UN Pushes to Restore Livelihoods of Farmers affected in Tigray Conflict

ADDIS ABABA – The United Nations food agency said on Friday it has launched an emergency program to safeguard agricultural livelihoods of communities affected by conflict in Ethiopia’s northern region of Tigray.

The ongoing interventions include distributing crop and vegetable seeds including wheat, teff, plus onion and tomato.



Apart from training and extension support to targeted households, the UN Food and Agriculture Organization (FAO) said it is also undertaking treatment and vaccination of livestock, including goats, sheep and cattle against endemic trans-boundary animal diseases.

Many [astoralists and agro-pastoralists have lost their livestock to looting and displacement, according to the UN agency.

Moreover, several livestock diseases including peste des petits ruminants, sheep and goat pox and lumpy skin disease, endemic in Tigray are causing high mortalities.

“FAO’s priority is ensuring that the farmers and pastoralists resume agricultural production and build their resilience against future shocks,” said Fatouma Seid, FAO Representative in Ethiopia, in a statement sent to Ethiopian Monitor.

The interventions target 50 000 households with seed packages while livestock belonging to an additional 100, 000 livestock households will be vaccinated and treated, according to FAO.

The UN food agency is currently developing a response plan and funding appeal that will further define the Organization’s medium to long-term interventions in Tigray.

Increasing food insecurity

Food insecurity and malnutrition levels in Tigray are increasing due to multiple challenges in the region where more than 80 percent of the population its population depend on Agriculture as the primary source of livelihood, according to FAO’s statement.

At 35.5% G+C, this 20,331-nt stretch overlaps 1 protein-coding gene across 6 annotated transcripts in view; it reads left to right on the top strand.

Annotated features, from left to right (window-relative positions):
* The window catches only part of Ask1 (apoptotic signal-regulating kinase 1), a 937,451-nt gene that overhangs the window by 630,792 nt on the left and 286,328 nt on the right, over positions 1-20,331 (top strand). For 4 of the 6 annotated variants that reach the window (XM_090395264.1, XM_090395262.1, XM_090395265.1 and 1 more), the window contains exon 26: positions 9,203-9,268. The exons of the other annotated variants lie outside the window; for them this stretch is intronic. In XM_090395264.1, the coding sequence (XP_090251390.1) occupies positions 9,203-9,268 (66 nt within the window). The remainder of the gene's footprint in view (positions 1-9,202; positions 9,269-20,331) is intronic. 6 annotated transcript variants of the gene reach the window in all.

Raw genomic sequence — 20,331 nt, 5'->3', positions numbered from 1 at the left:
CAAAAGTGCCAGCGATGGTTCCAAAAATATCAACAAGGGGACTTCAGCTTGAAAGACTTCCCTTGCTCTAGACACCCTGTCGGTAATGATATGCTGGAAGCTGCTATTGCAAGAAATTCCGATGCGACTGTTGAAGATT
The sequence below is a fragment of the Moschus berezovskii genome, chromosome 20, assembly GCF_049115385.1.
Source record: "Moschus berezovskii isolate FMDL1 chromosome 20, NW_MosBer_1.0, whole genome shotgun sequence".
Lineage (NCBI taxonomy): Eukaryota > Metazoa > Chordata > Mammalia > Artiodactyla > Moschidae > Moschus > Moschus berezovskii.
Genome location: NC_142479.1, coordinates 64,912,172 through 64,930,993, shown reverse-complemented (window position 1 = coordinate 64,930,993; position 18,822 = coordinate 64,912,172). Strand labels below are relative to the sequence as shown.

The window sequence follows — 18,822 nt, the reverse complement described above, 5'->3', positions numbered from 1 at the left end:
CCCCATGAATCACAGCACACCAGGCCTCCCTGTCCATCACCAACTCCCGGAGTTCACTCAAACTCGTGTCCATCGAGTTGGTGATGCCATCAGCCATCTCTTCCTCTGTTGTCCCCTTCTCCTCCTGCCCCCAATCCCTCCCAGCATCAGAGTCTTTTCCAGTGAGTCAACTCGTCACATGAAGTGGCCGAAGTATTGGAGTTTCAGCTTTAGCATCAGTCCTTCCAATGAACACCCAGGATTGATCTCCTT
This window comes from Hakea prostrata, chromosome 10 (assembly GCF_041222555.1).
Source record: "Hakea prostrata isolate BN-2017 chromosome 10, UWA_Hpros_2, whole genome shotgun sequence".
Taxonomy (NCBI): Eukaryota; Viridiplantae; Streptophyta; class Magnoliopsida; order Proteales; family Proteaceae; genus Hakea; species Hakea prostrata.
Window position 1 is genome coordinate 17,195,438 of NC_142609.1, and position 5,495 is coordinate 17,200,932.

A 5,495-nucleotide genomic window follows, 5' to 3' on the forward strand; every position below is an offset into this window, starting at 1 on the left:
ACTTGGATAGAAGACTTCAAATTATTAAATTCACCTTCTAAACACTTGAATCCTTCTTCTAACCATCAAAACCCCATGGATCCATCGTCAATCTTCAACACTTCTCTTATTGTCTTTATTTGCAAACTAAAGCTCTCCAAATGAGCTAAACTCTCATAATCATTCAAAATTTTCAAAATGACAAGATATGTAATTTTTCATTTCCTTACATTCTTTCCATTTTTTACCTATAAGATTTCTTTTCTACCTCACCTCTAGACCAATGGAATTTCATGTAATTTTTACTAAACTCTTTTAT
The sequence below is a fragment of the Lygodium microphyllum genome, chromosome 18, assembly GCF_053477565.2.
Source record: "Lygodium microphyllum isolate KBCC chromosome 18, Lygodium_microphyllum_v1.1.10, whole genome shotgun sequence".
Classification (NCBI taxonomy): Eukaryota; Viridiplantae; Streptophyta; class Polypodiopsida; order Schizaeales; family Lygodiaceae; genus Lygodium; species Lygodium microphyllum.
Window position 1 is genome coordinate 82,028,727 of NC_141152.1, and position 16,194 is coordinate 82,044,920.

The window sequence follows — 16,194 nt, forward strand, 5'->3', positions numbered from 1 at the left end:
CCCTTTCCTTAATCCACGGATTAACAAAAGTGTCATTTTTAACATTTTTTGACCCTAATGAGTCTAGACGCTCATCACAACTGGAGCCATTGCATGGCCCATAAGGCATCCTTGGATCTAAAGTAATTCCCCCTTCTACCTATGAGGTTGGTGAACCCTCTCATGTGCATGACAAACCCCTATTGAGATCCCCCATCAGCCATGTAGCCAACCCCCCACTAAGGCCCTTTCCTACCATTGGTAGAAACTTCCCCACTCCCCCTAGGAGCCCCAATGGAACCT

The Integrated Food Security Phase Classification (IPC) projections for January–September 2021, released before the latest conflict in Tigray, estimated that about 761 000 people or 15 percent of analyzed rural populations were classified in IPC Phase 3 or above, due to desert locust invasion and climate-related disasters.

This number adds to the more than one million people that were already benefiting from the Productive Safety Net Program interventions before the conflict started in the region.

The sector has been severely affected by the conflict that started in early November 2020, following clashes between the Federal Government and forces affiliated to the outlawed TPLF.

The fighting started at the end of the 2020 Meher season, FAO said, and prevented many farmers from accessing their fields to harvest crops and get income from seasonal agricultural labor migration, which was already affected by COVID-19 induced restrictions.

Regional officials estimates that 1.3 million hectares of crops were damaged.

The UN food agency said its newly launched emergency program aims to “safeguard agricultural livelihoods of communities affected” by the conflict.

The program, which aims to deal with most of the multiple challenges, is implemented in collaboration with the regional government, and aid agencies, according to FAO.

 

Featured Image: The ongoing interventions include distributing crop and vegetable seeds and treatment and vaccination of livestock against endemic trans-boundary animal diseases. [Photo FAO/Tamiru Legesse]

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